Judgment – something that despite religious tenants we are told not to do, we do anyway on a daily basis. Judging is an automatic reaction that has helped us; it’s a survival mechanism.
I’m not saying that we should completely refrain from judging people altogether, but rather take those initial impressions for what they are, being the reactions that have kept us from danger in the past, and be willing to move past them. The old adage, “You can’t judge a book by its cover,” holds true; it’s far better to read the thing and then make your assessment.
I can honestly say that if I’d allowed my first reactions to some of the people that I’ve met in the Society for Creative Anachronism (a living history group that focuses on the pre-1600s) keep me from getting to know them, then I would definitely have missed out on a fount of knowledge, and worse yet completely awesome friendships. In these instances, I paid attention to not how the person looked or was dressed, but to how others spoke of them and the deeds that I saw them perform first hand.
Judge a person by deeds not words. How many Christians have you seen or known that have preached one thing and yet practiced another? The Christianity that I grew up in taught tolerance and acceptance of other’s and their differences. Now, as a college senior, I have seen a “Preacher Bob” lecturing students and condemning them for taking part in Greek activities, dressing a certain way, or implying that all of us are voraciously promiscuous in our sexual exploits, or worse yet holding beliefs that were different from his own.
For those of you unfamiliar with the “Preacher Bob” persona it is a person (all the ones that have come to my campus have at least always been male) that often touts the same beliefs as the extreme right-wing Christian view, and even scarier sometimes the Moral Right as well. Rumors have abounded that this individual is simply a Psychology student/grad student/professor that is collecting data for a paper. While this may or may not be true in some instances, there is still judgment involved in the process, whether made to incite reaction or not.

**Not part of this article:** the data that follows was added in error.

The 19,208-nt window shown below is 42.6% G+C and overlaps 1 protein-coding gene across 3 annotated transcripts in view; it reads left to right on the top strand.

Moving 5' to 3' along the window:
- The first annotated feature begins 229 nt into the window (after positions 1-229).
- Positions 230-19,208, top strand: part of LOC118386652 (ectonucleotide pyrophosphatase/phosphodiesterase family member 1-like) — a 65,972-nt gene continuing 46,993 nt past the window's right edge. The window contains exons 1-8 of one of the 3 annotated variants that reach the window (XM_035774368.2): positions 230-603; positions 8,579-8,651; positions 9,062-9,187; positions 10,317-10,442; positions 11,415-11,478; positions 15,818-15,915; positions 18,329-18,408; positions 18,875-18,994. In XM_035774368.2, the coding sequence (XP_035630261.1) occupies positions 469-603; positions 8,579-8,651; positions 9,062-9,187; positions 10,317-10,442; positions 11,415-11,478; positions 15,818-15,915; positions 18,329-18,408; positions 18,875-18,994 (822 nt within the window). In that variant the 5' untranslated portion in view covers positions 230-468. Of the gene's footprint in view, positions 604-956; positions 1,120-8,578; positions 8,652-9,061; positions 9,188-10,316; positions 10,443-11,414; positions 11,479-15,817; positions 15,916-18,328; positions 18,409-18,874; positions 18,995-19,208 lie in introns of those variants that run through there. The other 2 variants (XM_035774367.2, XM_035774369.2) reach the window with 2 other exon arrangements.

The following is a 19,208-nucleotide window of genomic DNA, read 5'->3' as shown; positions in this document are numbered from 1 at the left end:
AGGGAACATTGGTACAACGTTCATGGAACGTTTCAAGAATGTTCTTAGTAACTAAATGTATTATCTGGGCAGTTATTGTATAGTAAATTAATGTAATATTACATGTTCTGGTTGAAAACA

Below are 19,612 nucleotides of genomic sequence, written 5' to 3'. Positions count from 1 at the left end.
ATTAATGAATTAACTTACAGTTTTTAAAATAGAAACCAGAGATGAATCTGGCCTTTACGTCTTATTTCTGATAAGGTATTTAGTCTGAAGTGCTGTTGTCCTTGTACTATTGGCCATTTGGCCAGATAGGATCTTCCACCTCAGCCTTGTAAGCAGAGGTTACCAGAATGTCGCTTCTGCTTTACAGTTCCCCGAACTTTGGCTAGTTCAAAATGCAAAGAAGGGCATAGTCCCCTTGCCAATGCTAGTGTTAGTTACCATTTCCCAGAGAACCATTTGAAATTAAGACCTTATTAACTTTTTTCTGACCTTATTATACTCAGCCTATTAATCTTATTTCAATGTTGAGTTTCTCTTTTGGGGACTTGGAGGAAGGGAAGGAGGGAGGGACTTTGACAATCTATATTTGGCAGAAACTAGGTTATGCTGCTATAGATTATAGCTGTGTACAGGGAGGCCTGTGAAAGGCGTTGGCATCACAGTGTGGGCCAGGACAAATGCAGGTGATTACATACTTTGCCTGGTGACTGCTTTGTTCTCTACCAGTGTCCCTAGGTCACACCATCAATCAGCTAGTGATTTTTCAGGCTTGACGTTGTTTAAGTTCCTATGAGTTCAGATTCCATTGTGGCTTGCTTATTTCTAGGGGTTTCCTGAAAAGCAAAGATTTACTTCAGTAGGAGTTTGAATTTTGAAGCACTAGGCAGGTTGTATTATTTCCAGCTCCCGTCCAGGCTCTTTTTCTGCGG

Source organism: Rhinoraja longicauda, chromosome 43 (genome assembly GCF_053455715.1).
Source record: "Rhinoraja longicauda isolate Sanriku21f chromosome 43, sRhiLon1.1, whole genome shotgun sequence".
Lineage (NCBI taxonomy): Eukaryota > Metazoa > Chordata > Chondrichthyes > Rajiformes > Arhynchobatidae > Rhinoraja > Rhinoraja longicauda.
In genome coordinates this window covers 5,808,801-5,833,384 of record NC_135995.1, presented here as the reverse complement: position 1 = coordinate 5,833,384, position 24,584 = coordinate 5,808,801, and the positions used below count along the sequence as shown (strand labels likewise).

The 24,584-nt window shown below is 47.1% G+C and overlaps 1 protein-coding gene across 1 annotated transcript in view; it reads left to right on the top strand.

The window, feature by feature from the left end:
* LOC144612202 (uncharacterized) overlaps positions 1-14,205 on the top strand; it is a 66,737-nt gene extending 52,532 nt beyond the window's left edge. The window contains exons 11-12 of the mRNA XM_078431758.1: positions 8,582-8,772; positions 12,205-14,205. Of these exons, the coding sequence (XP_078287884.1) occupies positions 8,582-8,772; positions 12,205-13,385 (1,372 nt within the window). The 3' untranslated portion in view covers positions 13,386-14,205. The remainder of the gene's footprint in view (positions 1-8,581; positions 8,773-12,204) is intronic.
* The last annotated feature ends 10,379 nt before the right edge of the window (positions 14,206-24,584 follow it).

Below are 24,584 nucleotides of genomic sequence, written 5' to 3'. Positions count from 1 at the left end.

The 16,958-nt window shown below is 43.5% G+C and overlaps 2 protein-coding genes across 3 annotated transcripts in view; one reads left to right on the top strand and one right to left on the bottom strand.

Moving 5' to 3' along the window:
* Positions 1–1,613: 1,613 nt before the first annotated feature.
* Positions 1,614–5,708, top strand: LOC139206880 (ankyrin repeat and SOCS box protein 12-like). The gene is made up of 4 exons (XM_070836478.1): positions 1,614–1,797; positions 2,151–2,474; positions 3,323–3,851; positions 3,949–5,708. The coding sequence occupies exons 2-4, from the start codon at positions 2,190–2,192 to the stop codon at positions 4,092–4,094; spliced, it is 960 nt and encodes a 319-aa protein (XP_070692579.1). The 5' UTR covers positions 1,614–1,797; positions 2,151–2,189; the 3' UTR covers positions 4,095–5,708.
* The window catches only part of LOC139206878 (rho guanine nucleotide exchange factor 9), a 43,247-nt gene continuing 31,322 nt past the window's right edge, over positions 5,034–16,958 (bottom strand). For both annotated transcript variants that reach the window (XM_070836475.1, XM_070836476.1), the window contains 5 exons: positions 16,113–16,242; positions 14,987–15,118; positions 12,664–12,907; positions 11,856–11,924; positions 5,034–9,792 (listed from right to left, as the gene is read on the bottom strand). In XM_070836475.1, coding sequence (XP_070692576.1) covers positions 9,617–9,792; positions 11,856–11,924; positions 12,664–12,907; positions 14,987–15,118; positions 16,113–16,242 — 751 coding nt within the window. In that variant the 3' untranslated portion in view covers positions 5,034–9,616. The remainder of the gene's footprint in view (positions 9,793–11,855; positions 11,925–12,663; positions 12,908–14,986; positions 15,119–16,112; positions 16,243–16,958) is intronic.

The example of Christianity that I grew up with was one of tolerance and acceptance of all humanity for who they were, not who I wanted them to be. Condemnation and fire-and-brimstone-scare-them-into-my-way-of-thinking has never appealed to me, or to anyone that I know. The Christian bible calls us to refrain from judging, because that is ultimately left up to God. I interpret this to mean, that it’s okay to judge, but you should accept that someone will be different from you, and be willing to take their worth by looking at their deeds and actions, not the clothes on their back, the color of their hair, the jewelry around their neck, or even the words that they say. Examine them based on their actions to determine their worth as a person.
This I believe.
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